They stand there like Mount Everest, those 32 piano sonatas of Ludwig van Beethoven.
And concert pianists can't resist surmounting them all, not just because they're there — but because they distill Beethoven's compositional lifetime into a series of miraculously achieved works for the instrument he knew and loved best. There are the early sonatas, written when Beethoven was still thinking about Haydn and Mozart. There are the later sonatas, when Beethoven was thinking about heaven alone knows what (how else do you account for the "Hammerklavier" Sonata?).
For pianist Craig Sheppard, who launches his complete cycle of all 32 sonatas Tuesday (7:30 p.m., Meany Theater), the sonatas are extra valuable as teaching tools.
"I feel it's incumbent upon any serious teacher to have played them all. Secondly, I adore Beethoven. Thirdly, I feel that coming to grips with such a magnum opus is a mirror into a lifetime's development of a unique artistic genius and soul — and, in a way, mirrors our own individual developments. I see life as a transformative process, and there is nobody who personifies this journey better than Beethoven."
Sheppard — whose international career spans several continents and has produced such plaudits as "Sheer talent does not come much larger than Craig Sheppard's" ("Music and Musicians," London) — balances the demands of teaching on the University of Washington faculty with concert dates around the world.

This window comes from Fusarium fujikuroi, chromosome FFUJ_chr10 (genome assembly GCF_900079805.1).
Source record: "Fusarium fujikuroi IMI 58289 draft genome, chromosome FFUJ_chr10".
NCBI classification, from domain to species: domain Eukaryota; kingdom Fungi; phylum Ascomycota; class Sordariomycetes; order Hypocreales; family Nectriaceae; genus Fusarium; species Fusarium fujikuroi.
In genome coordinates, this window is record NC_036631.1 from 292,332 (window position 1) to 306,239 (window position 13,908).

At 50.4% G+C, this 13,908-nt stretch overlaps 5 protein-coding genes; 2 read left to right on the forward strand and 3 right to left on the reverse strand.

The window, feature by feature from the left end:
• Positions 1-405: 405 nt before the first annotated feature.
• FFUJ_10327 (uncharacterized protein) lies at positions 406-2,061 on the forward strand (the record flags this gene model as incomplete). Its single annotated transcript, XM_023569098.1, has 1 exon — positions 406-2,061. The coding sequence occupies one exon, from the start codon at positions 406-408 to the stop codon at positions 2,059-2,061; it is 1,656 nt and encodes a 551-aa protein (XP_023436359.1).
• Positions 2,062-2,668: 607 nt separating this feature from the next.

It will take Sheppard seven concerts to traverse all 32 Beethoven sonatas; the next two dates will be March 17 and May 21, with the remaining four dates to follow in the 2003-04 season. Performing the concerts closer together would have been preferable, Sheppard feels, but he also has about two dozen piano students to teach, and the availability of Meany Theater is very restricted. Besides, there is a lot of precedent for stretching out a Beethoven cycle to span two seasons; the last time the noted pianist Alfred Brendel did all the sonatas, it took him 2-1/2 years to complete the process.
Sheppard is playing the 32 sonatas chronologically to mirror Beethoven's compositional development. The first program on Tuesday will have the three from Op. 2 (F Minor, A Major, C Major) and the Op. 7 in E Flat (206-543-4880).
Watch for him also playing Schumann with the Emerson String Quartet, arriving Jan. 15 at Meany.
More pianists coming
Right on Sheppard's heels comes the Thursday performance of Avery Fisher career-grant winner Max Levinson at Meany (8 p.m., 206-543-4880), as part of the President's Piano Series. Levinson, an American-born pianist who has performed with the Colorado, Oregon and Richardson symphonies, also will appear with the Tokyo String Quartet and Santa Fe Chamber Music Festival this season.
At Meany, Levinson will play Bach's Partita No. 4 in D Major, Bartók's Dance Suite and, after intermission, Schumann's ever-popular Davidsbündlertänze.
The noted French pianist Philippe Entremont arrives Thursday at the Benaroya Hall stage for the first time, leading and soloing in two Mainly Mozart Series programs that sound like don't-miss musical opportunities.
Famous for his exquisite touch and beautiful phrasing, Entremont plays the Piano Concertos Nos. 17 and 23 of Mozart, and he conducts the great, next-to-last Mozart Symphony, No. 40. Show times are 7:30 p.m. Thursday and 8 p.m. next Friday (206-215-4747).
Melinda Bargreen: email@example.com.